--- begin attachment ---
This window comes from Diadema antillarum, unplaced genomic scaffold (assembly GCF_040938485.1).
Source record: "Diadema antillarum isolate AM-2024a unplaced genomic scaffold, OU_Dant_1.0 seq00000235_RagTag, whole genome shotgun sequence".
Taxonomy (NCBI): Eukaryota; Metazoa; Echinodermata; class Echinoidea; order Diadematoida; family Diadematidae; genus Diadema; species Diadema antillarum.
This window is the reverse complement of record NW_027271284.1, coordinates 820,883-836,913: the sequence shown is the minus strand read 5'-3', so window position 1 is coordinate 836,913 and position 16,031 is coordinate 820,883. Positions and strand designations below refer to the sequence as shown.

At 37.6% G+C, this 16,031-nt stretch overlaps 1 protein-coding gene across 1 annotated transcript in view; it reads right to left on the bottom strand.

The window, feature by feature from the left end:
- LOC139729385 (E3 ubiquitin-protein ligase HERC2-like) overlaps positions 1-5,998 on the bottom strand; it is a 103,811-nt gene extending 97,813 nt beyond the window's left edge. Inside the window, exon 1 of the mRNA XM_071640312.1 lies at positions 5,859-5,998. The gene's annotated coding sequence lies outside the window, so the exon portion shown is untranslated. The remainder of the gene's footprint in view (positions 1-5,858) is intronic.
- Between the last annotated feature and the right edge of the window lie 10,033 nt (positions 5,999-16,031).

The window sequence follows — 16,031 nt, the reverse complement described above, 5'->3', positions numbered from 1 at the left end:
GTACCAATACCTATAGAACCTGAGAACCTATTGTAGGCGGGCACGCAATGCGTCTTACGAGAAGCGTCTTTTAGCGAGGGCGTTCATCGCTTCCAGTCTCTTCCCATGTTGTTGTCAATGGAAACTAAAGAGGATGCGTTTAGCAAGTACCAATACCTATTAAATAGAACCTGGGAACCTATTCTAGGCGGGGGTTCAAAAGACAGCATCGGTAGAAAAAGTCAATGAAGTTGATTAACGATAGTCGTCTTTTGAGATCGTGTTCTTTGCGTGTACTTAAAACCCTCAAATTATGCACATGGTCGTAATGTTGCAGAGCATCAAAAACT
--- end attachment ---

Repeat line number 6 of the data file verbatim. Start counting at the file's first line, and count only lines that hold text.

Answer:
The window, feature by feature from the left end: